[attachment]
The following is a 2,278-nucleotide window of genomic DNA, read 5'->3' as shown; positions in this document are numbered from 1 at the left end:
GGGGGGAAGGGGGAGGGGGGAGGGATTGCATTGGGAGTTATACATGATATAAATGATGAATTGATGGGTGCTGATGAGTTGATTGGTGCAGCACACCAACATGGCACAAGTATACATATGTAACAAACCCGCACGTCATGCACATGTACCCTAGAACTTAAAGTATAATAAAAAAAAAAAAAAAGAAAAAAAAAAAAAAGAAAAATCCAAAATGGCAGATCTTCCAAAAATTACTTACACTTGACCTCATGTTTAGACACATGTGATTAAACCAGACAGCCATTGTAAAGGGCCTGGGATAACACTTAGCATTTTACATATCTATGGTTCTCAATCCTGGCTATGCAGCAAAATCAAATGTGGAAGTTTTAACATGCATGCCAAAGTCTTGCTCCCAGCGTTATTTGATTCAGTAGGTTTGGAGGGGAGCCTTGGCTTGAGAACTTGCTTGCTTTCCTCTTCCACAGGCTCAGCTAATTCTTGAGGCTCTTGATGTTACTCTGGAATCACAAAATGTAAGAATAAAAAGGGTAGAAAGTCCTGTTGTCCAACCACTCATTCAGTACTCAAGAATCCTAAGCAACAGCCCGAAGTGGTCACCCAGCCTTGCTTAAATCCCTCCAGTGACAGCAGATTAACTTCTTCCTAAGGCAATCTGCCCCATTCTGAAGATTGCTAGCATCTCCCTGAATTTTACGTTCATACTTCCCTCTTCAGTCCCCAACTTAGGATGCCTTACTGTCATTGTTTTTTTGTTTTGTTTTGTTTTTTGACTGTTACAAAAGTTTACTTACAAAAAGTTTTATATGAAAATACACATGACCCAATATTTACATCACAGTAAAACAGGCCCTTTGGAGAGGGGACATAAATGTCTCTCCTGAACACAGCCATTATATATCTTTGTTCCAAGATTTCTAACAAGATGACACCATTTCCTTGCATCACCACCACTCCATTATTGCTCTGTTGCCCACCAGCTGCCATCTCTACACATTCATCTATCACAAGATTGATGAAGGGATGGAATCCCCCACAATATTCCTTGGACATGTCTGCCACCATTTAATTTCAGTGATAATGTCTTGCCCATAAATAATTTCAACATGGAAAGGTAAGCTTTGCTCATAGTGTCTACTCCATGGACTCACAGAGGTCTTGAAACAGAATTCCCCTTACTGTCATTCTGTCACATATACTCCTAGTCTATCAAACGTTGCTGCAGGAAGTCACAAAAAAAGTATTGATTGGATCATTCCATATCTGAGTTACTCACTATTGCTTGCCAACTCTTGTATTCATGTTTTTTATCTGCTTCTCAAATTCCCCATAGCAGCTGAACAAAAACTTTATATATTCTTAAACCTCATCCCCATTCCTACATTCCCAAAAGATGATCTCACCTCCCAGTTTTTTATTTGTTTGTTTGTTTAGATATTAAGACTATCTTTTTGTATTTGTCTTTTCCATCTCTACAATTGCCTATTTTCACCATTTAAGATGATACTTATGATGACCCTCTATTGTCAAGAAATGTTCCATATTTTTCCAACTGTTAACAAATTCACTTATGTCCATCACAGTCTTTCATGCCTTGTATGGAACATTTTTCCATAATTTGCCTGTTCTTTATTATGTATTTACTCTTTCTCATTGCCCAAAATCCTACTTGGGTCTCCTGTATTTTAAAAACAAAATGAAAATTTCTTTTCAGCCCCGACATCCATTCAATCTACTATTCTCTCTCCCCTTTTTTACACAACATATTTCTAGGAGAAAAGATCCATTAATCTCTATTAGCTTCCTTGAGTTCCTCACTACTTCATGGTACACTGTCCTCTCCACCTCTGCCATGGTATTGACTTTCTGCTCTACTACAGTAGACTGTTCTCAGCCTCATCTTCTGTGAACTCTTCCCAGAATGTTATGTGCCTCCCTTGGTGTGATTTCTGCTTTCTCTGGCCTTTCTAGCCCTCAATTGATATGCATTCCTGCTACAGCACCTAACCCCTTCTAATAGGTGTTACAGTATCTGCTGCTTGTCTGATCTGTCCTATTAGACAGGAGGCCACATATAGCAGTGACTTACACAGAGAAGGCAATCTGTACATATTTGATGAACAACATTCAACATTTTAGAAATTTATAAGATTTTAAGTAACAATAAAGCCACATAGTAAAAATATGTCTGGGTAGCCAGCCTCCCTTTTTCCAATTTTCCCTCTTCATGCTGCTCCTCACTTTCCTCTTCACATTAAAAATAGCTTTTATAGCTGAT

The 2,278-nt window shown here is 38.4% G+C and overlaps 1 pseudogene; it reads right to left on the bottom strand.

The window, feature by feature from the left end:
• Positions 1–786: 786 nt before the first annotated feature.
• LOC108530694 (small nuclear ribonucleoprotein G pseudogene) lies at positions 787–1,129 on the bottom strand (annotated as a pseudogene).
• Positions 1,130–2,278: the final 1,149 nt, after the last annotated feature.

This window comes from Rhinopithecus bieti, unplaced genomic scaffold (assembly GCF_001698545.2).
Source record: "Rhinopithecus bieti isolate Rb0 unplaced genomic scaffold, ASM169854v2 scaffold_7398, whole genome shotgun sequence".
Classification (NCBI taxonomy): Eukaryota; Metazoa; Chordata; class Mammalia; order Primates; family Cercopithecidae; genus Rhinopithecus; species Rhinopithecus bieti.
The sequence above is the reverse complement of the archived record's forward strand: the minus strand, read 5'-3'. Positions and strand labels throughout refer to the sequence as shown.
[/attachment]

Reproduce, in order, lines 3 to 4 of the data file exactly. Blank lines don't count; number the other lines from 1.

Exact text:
The 2,278-nt window shown here is 38.4% G+C and overlaps 1 pseudogene; it reads right to left on the bottom strand.

The window, feature by feature from the left end: